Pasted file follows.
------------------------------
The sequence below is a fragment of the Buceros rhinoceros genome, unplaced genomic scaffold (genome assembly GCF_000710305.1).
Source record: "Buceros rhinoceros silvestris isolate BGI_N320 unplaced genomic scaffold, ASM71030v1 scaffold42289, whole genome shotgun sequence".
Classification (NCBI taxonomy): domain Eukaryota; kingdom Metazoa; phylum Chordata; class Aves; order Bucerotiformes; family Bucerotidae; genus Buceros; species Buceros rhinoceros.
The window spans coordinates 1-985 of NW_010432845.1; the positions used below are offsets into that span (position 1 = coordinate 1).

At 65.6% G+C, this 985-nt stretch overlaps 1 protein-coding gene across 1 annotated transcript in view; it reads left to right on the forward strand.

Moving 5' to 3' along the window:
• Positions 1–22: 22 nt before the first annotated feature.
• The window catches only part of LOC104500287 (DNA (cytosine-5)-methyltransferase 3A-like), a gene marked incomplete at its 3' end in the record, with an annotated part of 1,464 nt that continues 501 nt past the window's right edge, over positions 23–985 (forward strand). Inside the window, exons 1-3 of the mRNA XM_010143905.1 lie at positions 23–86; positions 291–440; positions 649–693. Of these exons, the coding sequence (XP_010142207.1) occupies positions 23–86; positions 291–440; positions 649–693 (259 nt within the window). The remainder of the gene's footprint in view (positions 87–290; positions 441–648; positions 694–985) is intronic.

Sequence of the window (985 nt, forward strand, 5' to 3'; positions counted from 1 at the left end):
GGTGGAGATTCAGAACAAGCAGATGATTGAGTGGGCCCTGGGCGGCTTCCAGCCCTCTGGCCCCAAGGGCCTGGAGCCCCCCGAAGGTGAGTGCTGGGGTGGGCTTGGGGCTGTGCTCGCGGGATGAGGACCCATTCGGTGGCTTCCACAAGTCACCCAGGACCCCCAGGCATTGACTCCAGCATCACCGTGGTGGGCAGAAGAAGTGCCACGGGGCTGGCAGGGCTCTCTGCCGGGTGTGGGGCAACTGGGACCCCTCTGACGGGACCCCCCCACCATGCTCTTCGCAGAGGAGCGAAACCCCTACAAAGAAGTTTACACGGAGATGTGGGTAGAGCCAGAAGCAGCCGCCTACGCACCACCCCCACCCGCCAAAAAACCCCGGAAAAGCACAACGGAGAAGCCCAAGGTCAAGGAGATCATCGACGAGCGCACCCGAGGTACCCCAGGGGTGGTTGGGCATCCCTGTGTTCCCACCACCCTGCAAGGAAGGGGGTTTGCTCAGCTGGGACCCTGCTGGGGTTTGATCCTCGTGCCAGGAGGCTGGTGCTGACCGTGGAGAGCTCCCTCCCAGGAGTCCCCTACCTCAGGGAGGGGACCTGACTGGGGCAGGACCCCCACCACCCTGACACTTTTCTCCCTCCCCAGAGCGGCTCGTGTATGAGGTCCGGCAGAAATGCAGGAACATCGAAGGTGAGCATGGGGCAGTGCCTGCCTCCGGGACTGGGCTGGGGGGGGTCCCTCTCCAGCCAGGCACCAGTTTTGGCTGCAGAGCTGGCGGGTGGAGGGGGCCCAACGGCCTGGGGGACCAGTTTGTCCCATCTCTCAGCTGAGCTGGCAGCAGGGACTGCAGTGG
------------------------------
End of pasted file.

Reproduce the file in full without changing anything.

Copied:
The sequence below is a fragment of the Buceros rhinoceros genome, unplaced genomic scaffold (genome assembly GCF_000710305.1).
Source record: "Buceros rhinoceros silvestris isolate BGI_N320 unplaced genomic scaffold, ASM71030v1 scaffold42289, whole genome shotgun sequence".
Classification (NCBI taxonomy): domain Eukaryota; kingdom Metazoa; phylum Chordata; class Aves; order Bucerotiformes; family Bucerotidae; genus Buceros; species Buceros rhinoceros.
The window spans coordinates 1-985 of NW_010432845.1; the positions used below are offsets into that span (position 1 = coordinate 1).

At 65.6% G+C, this 985-nt stretch overlaps 1 protein-coding gene across 1 annotated transcript in view; it reads left to right on the forward strand.

Moving 5' to 3' along the window:
• Positions 1–22: 22 nt before the first annotated feature.
• The window catches only part of LOC104500287 (DNA (cytosine-5)-methyltransferase 3A-like), a gene marked incomplete at its 3' end in the record, with an annotated part of 1,464 nt that continues 501 nt past the window's right edge, over positions 23–985 (forward strand). Inside the window, exons 1-3 of the mRNA XM_010143905.1 lie at positions 23–86; positions 291–440; positions 649–693. Of these exons, the coding sequence (XP_010142207.1) occupies positions 23–86; positions 291–440; positions 649–693 (259 nt within the window). The remainder of the gene's footprint in view (positions 87–290; positions 441–648; positions 694–985) is intronic.

Sequence of the window (985 nt, forward strand, 5' to 3'; positions counted from 1 at the left end):
GGTGGAGATTCAGAACAAGCAGATGATTGAGTGGGCCCTGGGCGGCTTCCAGCCCTCTGGCCCCAAGGGCCTGGAGCCCCCCGAAGGTGAGTGCTGGGGTGGGCTTGGGGCTGTGCTCGCGGGATGAGGACCCATTCGGTGGCTTCCACAAGTCACCCAGGACCCCCAGGCATTGACTCCAGCATCACCGTGGTGGGCAGAAGAAGTGCCACGGGGCTGGCAGGGCTCTCTGCCGGGTGTGGGGCAACTGGGACCCCTCTGACGGGACCCCCCCACCATGCTCTTCGCAGAGGAGCGAAACCCCTACAAAGAAGTTTACACGGAGATGTGGGTAGAGCCAGAAGCAGCCGCCTACGCACCACCCCCACCCGCCAAAAAACCCCGGAAAAGCACAACGGAGAAGCCCAAGGTCAAGGAGATCATCGACGAGCGCACCCGAGGTACCCCAGGGGTGGTTGGGCATCCCTGTGTTCCCACCACCCTGCAAGGAAGGGGGTTTGCTCAGCTGGGACCCTGCTGGGGTTTGATCCTCGTGCCAGGAGGCTGGTGCTGACCGTGGAGAGCTCCCTCCCAGGAGTCCCCTACCTCAGGGAGGGGACCTGACTGGGGCAGGACCCCCACCACCCTGACACTTTTCTCCCTCCCCAGAGCGGCTCGTGTATGAGGTCCGGCAGAAATGCAGGAACATCGAAGGTGAGCATGGGGCAGTGCCTGCCTCCGGGACTGGGCTGGGGGGGGTCCCTCTCCAGCCAGGCACCAGTTTTGGCTGCAGAGCTGGCGGGTGGAGGGGGCCCAACGGCCTGGGGGACCAGTTTGTCCCATCTCTCAGCTGAGCTGGCAGCAGGGACTGCAGTGG